29 Pages Posted: 7 Sep 2007
The policy debate surrounding predatory lending laws and the subprime mortgage market opposes two hypotheses. The first is that an efficient market is providing broader access to credit, offering mortgages with higher rates and fees to higher risk borrowers, and that prices relate directly to the added risk. The contrary hypothesis is that high interest rates and loan fees are charged in the subprime market well in excess of the risk-related costs.
A number of readily observed facts about the subprime mortgage market support the opportunity pricing hypothesis. Existing research includes simple descriptive price information, papers inferring a correlation between high prices and high risk of credit loss from observed default rates, theoretical discussions to explain the observed pricing dispersion, and studies trying to determine whether laws that indirectly restrict mortgage prices have reduced the supply of mortgage credit. Information asymmetries, seller obfuscation and search costs contribute to the observed inefficiencies in this market, and suggest several policy responses.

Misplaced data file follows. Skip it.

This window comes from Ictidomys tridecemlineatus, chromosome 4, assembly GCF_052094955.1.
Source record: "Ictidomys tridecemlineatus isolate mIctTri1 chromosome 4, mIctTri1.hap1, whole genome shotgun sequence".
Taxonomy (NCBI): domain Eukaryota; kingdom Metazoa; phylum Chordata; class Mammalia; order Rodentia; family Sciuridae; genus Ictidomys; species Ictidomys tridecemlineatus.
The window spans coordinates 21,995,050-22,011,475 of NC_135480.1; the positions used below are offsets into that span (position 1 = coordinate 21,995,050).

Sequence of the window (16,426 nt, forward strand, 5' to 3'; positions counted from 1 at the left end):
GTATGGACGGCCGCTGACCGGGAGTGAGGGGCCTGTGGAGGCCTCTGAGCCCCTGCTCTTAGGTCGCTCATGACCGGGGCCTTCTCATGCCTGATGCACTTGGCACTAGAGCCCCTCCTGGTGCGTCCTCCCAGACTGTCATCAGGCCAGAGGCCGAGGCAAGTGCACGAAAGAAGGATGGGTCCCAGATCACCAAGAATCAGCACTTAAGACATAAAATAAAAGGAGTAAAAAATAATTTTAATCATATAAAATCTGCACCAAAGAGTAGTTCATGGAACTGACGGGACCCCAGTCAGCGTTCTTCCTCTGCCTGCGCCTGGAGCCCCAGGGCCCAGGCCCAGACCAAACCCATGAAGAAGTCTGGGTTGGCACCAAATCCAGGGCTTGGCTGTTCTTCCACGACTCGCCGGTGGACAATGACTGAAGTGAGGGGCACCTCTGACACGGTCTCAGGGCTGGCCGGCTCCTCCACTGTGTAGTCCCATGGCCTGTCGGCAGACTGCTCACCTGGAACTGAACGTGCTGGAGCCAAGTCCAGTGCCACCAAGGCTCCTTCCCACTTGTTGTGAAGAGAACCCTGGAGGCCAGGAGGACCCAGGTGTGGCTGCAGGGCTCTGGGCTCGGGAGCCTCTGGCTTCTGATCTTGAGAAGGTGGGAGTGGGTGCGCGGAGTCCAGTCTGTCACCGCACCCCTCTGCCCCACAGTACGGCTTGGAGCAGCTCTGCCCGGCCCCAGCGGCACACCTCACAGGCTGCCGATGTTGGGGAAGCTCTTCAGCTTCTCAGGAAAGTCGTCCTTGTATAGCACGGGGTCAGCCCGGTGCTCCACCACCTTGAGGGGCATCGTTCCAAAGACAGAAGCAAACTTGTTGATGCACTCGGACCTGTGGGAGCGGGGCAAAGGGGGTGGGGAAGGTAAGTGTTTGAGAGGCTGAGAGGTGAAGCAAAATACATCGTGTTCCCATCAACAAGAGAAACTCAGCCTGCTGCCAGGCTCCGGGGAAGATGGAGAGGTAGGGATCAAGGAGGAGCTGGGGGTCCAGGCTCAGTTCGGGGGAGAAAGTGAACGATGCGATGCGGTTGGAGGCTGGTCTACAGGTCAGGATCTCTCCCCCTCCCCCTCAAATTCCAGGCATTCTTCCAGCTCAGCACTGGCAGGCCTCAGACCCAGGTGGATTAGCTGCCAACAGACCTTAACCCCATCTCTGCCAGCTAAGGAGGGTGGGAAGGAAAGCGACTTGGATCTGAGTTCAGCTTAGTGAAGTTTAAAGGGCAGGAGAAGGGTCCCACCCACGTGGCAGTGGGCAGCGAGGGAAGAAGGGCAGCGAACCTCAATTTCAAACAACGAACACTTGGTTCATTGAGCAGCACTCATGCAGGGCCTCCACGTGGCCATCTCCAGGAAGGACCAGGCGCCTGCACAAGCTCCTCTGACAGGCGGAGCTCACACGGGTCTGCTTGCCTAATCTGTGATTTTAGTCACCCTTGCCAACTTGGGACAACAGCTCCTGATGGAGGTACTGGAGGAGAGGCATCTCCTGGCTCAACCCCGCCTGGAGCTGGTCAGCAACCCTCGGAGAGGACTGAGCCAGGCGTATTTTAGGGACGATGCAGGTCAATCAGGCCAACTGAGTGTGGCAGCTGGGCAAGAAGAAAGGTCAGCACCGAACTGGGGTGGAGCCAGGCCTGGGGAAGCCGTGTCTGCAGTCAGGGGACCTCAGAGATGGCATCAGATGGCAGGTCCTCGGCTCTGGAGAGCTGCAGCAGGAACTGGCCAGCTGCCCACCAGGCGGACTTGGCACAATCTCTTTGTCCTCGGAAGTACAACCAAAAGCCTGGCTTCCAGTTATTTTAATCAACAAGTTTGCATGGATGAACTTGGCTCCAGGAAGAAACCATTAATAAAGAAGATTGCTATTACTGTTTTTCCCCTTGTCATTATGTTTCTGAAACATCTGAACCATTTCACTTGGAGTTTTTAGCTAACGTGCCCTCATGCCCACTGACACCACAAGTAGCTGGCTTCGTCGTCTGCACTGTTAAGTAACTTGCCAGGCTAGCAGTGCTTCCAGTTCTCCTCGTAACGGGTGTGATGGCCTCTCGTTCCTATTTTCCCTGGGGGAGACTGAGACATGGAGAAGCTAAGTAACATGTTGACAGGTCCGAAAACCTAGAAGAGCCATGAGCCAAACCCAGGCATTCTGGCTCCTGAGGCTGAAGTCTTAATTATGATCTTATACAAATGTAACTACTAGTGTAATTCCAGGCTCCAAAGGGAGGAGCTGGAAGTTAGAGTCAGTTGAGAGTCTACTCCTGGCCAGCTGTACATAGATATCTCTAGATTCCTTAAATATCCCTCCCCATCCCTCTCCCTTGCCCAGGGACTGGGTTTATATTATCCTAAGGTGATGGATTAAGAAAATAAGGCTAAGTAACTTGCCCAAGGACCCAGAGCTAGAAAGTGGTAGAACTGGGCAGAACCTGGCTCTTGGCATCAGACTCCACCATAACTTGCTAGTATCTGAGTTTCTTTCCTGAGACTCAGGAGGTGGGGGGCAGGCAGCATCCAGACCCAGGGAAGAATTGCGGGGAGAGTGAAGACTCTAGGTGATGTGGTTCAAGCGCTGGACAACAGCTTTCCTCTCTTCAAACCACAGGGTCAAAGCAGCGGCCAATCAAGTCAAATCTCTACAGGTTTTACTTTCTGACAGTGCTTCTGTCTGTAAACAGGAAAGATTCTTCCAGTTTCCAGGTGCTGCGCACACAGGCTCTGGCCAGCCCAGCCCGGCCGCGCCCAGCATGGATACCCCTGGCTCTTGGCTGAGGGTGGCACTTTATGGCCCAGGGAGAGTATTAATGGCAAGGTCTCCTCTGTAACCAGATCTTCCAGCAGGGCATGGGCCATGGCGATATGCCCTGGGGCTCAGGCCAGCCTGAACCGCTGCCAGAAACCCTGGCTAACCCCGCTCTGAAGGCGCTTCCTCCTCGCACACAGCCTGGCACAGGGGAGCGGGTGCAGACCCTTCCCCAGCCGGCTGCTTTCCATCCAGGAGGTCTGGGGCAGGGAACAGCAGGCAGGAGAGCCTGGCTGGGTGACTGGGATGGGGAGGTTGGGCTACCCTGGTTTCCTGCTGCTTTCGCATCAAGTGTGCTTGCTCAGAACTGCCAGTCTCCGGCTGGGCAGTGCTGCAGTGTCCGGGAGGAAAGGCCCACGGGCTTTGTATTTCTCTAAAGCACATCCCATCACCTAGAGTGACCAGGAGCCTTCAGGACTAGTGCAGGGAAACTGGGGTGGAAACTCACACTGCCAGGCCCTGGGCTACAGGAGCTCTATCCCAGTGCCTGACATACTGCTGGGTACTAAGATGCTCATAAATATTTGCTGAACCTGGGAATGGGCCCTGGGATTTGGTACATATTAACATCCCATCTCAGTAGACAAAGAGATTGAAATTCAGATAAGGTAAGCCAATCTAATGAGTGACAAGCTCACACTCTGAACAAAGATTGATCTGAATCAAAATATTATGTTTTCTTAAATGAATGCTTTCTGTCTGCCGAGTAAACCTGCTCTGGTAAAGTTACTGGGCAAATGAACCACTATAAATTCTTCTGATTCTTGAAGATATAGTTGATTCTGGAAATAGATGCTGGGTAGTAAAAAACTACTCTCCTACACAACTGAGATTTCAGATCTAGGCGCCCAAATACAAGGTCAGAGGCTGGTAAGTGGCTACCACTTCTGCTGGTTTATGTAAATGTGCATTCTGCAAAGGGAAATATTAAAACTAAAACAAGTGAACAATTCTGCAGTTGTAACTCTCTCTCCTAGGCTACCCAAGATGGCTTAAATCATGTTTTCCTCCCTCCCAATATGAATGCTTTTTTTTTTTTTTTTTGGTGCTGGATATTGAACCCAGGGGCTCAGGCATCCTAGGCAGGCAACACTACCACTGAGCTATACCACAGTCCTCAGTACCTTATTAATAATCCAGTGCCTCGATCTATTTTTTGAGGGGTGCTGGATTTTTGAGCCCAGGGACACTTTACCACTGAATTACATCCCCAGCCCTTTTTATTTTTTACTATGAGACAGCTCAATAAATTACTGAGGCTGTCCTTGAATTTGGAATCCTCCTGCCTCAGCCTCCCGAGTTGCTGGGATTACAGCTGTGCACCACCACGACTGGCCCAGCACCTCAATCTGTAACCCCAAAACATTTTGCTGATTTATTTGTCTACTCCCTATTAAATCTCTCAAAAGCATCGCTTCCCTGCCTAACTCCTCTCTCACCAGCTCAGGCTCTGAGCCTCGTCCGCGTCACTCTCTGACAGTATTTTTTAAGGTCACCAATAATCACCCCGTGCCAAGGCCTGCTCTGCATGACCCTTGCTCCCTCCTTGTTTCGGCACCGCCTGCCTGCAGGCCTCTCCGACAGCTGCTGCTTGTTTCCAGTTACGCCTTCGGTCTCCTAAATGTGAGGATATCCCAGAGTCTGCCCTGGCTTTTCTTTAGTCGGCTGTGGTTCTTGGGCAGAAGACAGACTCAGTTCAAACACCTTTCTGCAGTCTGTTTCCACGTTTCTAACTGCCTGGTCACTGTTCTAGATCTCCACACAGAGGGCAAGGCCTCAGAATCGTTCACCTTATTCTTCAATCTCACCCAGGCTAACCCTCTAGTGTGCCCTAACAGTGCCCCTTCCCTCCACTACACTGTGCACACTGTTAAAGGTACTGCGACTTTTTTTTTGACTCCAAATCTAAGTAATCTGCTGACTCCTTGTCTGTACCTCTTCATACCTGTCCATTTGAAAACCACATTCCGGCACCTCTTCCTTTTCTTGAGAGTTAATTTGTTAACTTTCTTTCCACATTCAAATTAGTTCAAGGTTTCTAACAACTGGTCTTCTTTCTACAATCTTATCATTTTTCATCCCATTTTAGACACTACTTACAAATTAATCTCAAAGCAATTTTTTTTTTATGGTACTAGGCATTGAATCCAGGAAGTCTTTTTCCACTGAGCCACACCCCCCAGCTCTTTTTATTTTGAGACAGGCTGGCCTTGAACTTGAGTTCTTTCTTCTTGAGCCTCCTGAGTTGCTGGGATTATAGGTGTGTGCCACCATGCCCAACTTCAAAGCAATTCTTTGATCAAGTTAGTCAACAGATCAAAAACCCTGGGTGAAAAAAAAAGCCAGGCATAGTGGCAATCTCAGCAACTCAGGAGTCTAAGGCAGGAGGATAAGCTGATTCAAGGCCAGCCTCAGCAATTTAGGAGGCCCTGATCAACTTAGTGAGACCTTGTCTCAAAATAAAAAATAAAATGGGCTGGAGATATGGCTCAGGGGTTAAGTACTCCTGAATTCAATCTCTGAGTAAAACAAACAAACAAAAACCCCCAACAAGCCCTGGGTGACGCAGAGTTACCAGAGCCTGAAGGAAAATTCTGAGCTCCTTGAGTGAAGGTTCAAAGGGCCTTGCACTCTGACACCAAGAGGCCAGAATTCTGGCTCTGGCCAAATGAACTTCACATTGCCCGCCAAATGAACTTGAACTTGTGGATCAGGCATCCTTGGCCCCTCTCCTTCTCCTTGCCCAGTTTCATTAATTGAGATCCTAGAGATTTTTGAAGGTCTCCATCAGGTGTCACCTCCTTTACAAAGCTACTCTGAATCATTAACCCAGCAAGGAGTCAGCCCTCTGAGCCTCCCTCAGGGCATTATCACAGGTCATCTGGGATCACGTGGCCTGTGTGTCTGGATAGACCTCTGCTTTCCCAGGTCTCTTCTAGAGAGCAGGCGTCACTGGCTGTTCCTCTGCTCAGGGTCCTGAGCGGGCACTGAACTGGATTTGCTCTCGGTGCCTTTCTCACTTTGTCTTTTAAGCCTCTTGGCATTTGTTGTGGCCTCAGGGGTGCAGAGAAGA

Keywords: Risk-Based Pricing, mortgage, subprime, predatory lending
JEL Classification: D12,D43, L11
Suggested Citation: Suggested Citation
White, Alan M., Risk-Based Mortgage Pricing: Present and Future Research. Housing Policy Debate, Vol. 15, No. 3, 2004. Available at SSRN: https://ssrn.com/abstract=1012445